I'm reading Chris Edwards post on the feud between Shel Israel (who I know) and Loren Feldman (who I don't know. I start searching around for Loren and Shel through Google and other search engines and really don't find anything about the feud, but then I run across this piece by Israel a little over a year ago on why static websites are still valuable. I think I passed an entire tuna sandwich through my nose on point 5.
1. Environmental purposes. The web site replaces the tripfold, full-bleed corporate broachure that no one ever read. Entire forests have been saved by the move to websites. Now no one can read what companies have written in a much more eco friendly way,
2. Historic Value. Now you can take a trip down memory lane and see the state of last decade's internet technology from the comfort of your home without visiting the Computer History Museum.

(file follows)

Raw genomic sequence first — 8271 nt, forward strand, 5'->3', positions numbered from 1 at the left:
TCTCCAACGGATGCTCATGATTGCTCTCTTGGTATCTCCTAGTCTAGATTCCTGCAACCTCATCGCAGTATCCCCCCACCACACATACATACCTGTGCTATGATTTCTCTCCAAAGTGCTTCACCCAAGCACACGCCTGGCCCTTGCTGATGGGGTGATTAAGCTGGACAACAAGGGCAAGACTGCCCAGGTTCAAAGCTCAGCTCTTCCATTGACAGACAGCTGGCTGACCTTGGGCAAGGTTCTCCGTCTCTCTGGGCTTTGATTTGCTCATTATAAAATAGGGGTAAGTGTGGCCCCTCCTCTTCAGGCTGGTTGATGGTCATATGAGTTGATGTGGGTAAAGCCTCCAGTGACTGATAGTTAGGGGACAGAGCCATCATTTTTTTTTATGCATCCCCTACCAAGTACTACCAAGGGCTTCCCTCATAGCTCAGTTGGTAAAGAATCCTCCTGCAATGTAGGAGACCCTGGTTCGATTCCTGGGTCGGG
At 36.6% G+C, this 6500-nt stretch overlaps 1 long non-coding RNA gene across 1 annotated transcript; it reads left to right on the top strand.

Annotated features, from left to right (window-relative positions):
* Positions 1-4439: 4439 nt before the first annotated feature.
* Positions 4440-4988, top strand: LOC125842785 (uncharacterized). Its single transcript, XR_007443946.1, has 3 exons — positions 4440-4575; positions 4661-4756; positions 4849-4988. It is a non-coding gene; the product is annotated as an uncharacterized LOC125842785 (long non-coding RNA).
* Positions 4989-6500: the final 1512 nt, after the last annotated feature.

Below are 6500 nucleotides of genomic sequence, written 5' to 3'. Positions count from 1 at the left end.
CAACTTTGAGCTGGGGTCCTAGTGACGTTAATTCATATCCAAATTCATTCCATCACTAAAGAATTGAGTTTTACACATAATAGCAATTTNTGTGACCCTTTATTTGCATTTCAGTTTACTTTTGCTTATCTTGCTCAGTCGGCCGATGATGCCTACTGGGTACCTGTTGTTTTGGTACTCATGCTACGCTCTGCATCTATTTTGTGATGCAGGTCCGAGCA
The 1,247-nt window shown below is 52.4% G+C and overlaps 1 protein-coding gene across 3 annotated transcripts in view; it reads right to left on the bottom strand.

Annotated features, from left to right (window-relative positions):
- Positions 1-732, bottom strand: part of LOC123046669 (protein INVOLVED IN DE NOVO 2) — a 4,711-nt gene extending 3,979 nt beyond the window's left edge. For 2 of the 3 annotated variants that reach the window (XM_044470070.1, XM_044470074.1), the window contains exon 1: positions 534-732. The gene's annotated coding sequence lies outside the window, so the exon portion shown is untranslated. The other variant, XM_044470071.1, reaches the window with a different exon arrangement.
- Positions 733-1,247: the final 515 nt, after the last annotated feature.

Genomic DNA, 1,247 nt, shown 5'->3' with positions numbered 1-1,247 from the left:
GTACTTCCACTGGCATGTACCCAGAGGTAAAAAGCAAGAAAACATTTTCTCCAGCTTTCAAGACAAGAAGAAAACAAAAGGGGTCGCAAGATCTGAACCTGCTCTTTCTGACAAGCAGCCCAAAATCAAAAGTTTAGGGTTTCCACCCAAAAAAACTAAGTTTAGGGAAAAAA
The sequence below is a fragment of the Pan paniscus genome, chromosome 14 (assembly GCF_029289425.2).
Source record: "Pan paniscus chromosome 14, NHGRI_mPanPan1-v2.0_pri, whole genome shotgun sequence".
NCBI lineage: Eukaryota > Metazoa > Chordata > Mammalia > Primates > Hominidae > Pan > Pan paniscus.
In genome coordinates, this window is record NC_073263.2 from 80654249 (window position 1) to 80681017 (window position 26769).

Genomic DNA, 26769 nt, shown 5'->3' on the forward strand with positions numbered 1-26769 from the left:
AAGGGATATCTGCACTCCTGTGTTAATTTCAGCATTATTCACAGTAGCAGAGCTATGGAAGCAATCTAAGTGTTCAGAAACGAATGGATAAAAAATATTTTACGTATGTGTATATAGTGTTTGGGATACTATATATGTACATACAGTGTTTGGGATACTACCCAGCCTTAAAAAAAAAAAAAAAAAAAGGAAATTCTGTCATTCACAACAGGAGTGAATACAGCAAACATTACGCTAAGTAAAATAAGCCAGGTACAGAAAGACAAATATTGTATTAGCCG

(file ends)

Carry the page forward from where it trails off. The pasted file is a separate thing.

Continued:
3. To see opportunities you missed. Most enterprise site seem to list job opportunities that were filled in time to face the Y2K crisis. But there they remain, frozen in time, sort of like Hemingway's leopard on the top of Mt. Kilimanjaro.
4. To lower unemployment. We writers already know we are a low-cost commodity because the supply exceeds the demand. The use of the least talented of us to write websites at least keeps the price above one dime per dozen, which is what most CMOs think writers are worth.
5. To eliminate differentiation. It almost as much fun as reading a train schedule to examine the websites of competing companies. They use the same color and cliches, art from the same stock supplier, design to look like the other guys. Then each site tells you that they are the leaders.
Like I said. It's a funny place.